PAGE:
Editor's Note: Associate Editor Karen DeMasters writes the Social Security beat. Please send ideas to her at kdemasters@fa-mag.com.

Deciding when to start taking Social Security benefits is more complicated than just deciding what is right for the primary beneficiary. If the beneficiary is married, he or she needs to take into account what the decision means for the spouse.

A common mistake is not looking ahead at how long the spouse may live after the beneficiary dies. The spouse can be dependent on those benefits for many years, says Brian Parker, managing director and co-founder of EP Wealth Advisors in Torrance and West Los Angeles, Calif.

"A lot of people just look at their own life expectancy and base their decision on when to start collecting Social Security on that, when they should also be looking at how long their spouse might live after they die," he says.

Most people try to determine at what age they would break even if they wait to collect monthly benefits until their full retirement age, usually 66 years old, rather than starting early at 62, when they get less per month.

"Generally speaking, the breakeven point is about 15 years between taking lower benefits early at 62 and higher benefits at the later full retirement age of 66. A lot of people think they would rather have the money in their 60s and 70s than their 80s," says Parker, a majority of whose clients are retired. "But I believe many retirees make this decision based on their personal situation rather than taking their spouse's future into consideration, so taking early benefits may not be the best decision."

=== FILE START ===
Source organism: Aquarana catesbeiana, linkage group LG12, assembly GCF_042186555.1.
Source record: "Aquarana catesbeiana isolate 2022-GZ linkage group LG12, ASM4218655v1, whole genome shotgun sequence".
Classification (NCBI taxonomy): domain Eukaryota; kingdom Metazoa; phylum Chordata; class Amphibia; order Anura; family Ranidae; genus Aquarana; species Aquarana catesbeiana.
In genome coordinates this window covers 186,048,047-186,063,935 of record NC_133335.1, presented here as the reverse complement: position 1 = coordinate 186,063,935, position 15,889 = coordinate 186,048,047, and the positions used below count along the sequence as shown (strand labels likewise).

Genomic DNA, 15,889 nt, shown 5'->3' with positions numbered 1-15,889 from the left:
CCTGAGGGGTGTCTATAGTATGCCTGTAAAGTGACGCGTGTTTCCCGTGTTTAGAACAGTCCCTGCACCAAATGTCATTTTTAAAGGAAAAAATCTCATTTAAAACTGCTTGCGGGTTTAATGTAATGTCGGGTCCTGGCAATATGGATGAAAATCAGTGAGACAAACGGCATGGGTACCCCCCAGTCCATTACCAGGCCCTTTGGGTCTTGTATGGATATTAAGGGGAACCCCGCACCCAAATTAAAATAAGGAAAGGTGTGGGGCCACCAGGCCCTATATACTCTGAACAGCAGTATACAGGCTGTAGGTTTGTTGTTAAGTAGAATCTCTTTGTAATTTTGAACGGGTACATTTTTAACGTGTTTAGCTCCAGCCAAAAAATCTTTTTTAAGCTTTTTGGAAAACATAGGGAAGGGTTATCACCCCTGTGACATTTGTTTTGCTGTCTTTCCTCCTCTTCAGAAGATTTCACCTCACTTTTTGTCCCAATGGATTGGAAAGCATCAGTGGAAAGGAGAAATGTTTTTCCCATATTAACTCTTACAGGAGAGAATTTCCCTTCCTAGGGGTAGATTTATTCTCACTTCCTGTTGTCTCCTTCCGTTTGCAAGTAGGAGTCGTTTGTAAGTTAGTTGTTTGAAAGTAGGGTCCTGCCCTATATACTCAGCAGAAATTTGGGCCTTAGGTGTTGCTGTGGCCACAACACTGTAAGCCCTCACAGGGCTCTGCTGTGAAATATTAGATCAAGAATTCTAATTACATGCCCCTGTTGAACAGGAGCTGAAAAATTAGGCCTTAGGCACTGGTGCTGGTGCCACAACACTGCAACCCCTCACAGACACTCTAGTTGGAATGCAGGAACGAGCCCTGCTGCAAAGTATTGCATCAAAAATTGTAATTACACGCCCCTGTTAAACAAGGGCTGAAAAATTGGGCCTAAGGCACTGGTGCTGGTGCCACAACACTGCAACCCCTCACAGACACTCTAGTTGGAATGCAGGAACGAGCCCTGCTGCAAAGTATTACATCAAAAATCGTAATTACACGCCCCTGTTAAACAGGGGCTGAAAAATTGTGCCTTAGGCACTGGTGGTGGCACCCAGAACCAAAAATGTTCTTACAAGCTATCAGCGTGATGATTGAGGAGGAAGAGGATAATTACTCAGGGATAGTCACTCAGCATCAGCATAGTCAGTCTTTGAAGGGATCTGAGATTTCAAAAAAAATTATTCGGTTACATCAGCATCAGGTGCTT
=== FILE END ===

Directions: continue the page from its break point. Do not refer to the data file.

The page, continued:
If a couple lives to be 65, there is a 72 percent chance one of them will live to be 85, a 45 percent chance one will live to be 90 and an 18 percent chance one will live to be 95. Chances are it is going to be the woman who lives the longest and she may be totally dependent on the survivor benefits she receives from her late husband's earning record, especially if she has no earnings record of her own to draw on or if her earnings were lower than her late husband's.

Whatever amount the husband receives when he starts collecting is the amount that will be collected for the rest of his, and then the survivor's, lifetime, plus cost-of-living increases, according to the Social Security Administration.

If the husband wants the wife to collect as much as possible after he is gone, he will wait until at least full retirement age, and if possible he will wait until age 70 to begin collecting because the benefit grows each year until then.

"Maybe Social Security should be looked at as old age insurance as we continue to live longer, as opposed to trying to maximize income early in retirement," Parker says. "Many people want the money early because they have had to make sacrifices during their working years, such as foregoing travel."